Tracking for Speed and Security

Real-time visibility into exact locations of containers and cargo has neverbeen as important as today with increased movement of cargo from offshore, the need to move it quickly to finaldestinations and new security requirements. Today's wireless technology provides critical visibility into supply chainactivities, delivering benefits to carriers,shippers and customers.

"Customer service is our most important business principle," notes NathanielSeeds, v.p. of port operations for Americas for APL Ltd. (www.apl.com). "Atour 300-acre Los Angeles Global Gateway South, that means service to truckers." That service is achieved by takingcontainers from APL ships, and puttingmany of them on a chassis instead ofstacking them on the ground, so they'reready to be hooked up and moved whenthe tractor arrives.

A wholly-owned subsidiary of Singapore's Neptune Orient Lines (NOL),APL is a major supplier of worldwidecontainer transportation services. The LosAngeles operation is one of three APL facilities on the West Coast. With what'stermed a "wheeled approach" to containerstorage, truckers can quickly move intothe yard, go directly to the container on itschassis, and move it on to its next destination. Not only are truckers more productive, but there is an increase in throughputfor the containers, as well.

Key to the system is the ability to precisely track and locate the chassis in realtime. In order to do so, APL employsWhereNet's (Santa Clara, Calif., www.wherenet.com) active RFID, realtime locating system (RTLS) and marine terminal software. As containers are lifted from APL ships and loaded onto a chassis, an International Longshore and Warehouse Union clerk relates the container with the chassis and yard tractorinto the APL database. A driver then moves the load to the yard where it is disconnected.

Because the tractor is sensor equipped,its specific location is known. When thechassis is disconnected the precise parking stall is immediately located. TheWhereTag attached to the chassis alsotransmits its location data every few minutes. As customer delivery truckers arrive, they know immediately and exactlywhere their loads are and can swiftlymove to them, hook them up and movethem out.

The RTLS is accurate to within oneparking space. It replaced an older system used by APL in the mid-1990's."We had a locating system that employed state-of-the-art technology at thetime," explains Seeds. "It even incorporated GPS (global positioning system).The problem was that it was necessary to drive down the rows and take readings from the trailers. If a trailer waspulled in and parked behind the persontaking the readings, it might be hours before they returned for another reading."The new system has cut misplaced containers by 70%.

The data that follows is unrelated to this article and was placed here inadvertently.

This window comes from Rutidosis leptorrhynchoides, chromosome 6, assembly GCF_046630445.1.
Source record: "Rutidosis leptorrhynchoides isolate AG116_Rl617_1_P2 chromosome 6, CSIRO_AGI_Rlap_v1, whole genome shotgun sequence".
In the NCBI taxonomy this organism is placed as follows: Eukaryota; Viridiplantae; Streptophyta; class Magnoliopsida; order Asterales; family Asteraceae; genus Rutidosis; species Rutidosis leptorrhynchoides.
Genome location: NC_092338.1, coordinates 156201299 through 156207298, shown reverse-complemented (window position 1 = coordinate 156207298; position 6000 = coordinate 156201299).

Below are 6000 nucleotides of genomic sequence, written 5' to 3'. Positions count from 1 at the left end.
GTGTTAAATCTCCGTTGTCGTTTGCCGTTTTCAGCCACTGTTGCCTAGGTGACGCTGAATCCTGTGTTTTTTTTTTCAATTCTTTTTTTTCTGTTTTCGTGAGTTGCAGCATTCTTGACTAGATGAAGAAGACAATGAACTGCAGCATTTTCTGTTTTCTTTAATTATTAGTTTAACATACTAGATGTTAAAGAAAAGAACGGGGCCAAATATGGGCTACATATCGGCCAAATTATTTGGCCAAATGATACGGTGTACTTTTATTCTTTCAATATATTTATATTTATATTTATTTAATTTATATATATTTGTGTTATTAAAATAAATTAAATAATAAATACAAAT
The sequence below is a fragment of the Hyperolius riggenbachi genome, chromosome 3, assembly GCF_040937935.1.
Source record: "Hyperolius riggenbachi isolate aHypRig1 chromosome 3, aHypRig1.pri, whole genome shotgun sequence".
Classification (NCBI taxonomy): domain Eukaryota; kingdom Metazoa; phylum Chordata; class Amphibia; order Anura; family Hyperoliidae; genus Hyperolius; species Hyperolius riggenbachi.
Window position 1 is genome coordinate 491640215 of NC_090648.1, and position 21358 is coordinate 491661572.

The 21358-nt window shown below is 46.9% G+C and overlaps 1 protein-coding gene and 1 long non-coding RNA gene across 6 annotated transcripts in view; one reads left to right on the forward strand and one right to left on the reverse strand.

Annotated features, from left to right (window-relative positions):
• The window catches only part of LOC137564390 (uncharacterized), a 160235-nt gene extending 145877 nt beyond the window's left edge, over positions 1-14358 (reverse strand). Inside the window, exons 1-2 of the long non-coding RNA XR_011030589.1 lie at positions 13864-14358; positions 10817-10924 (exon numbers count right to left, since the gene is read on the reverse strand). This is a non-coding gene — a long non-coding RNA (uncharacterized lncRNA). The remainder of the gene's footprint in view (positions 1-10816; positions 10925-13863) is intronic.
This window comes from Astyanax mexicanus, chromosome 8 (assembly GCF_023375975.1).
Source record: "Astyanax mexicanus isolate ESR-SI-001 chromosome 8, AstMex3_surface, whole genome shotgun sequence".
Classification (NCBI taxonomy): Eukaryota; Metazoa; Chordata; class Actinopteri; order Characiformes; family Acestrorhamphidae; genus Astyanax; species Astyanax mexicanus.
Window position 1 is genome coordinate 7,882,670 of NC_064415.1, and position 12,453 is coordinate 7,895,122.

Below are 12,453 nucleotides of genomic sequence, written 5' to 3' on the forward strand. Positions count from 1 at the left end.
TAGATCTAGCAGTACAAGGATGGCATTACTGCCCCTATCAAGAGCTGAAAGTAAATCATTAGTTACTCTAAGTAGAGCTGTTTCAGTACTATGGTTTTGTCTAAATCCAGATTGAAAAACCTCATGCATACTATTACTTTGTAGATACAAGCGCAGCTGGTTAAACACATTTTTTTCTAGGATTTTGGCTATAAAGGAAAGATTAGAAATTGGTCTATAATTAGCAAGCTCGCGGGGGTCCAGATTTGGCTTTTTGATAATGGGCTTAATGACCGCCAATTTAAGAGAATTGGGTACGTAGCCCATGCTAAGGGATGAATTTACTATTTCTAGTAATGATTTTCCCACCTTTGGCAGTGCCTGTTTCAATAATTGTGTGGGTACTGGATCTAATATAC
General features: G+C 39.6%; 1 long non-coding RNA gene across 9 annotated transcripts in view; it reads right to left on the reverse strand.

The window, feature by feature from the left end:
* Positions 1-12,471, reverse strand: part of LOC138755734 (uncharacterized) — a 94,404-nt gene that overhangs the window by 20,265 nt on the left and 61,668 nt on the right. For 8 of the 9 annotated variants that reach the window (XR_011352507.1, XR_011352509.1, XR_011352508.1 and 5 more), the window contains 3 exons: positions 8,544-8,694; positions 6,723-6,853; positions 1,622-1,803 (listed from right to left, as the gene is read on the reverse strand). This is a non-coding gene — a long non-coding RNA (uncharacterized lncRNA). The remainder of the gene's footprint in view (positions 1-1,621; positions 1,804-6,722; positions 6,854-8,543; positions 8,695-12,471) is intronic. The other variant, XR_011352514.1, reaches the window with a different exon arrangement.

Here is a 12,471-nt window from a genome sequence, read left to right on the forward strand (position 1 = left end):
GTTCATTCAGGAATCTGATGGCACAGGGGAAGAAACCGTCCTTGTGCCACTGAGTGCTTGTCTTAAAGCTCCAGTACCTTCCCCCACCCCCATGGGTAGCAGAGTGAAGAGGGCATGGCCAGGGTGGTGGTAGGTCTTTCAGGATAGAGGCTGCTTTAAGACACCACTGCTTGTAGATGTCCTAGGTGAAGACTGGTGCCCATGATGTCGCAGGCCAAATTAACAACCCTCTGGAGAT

The locating system works only withinthe APL yard. There are more than 80 locating access points and WherePort devices at 12 entry and eight exit gates. Thesoftware automatically recognizes thechassis as it enters or exits the yard, withits exact location pinpointed by theWhereTag transmitters.

For truckers as for APL, the entire system has been a success. Most recently theCalifornia Trucking Association namedthe Global Gateway South, the Fastestand Best Overall Marine Terminal at thePorts of Los Angeles/Long Beach.

For tracking trailers, Qualcomm (SanDiego, www.qualcom.com) offers tracking ability whether the trailers are tethered or not. The first carrier to use themanufacturer's TrailerTRACS solutionfor tracking its assets into Mexico is P.A.M. Transportation Services. The application was developed by Qualcomm'sMexican partner, CorporaciĆ³n Nacionalde RadiotdeterminaciĆ³n (CNR). It worksin Canada as well.

On an hourly basis CNR monitorstrailer positions via a nationwide two-way satellite wireless link and providesthe data in real time to U.S. carriers.TrailerTRACS not only indicates the location and status of trailers, it can monitor temperature in refrigerated trailers.The tethered trailer system offers otherbenefits through its visibility of drops,hooks and in-transit location of assets aswell as positive identification on everyconnect and disconnect. The data canalso be used to identify underused, lost ordetained trailers.

Qualcomm now offers its T2 Untethered TrailerTRACS Asset ManagementSystem that reports the location and status of trailers, whether they are attachedto a tractor or not. For high-value andhigh-risk freight, the solution issuesalerts as trailers move into or out of user-defined geo-fencing. When trailers arenot connected to an external powersource, an optional solar charging system can help keep batteries charged.

Asset-tracking works indoors aswell. At the Lehigh Valley (Pa.) Careerand Technical Institute, a local positioning system (LPS) monitors forkliftmovements within the 17,000 sq.-ft. distribution center (DC). The DC serves asa training center for future warehouseand distribution workers. Its construction was funded by the State of Pennsylvania and Lehigh County in partnershipwith UPS.

Marketed by Sky-Trax Inc. (NewCastle, Del., www.Sky-Trax.com), theLPS is made up of vehicle-mountedunits that view overhead markers tocompute the precise positions of forklifts. The data is relayed by a wirelessLAN to a central computer that recordsmovements and presents a map displaying vehicle locations.

The collision alert system utilizes location data, monitoring forklift activity indesignated zones within the DC. It signals whether the vehicles are safely awayfrom pedestrians (green zone), approaching (yellow zone) or in the immediatearea (red zone).

Photos courtesy of APL


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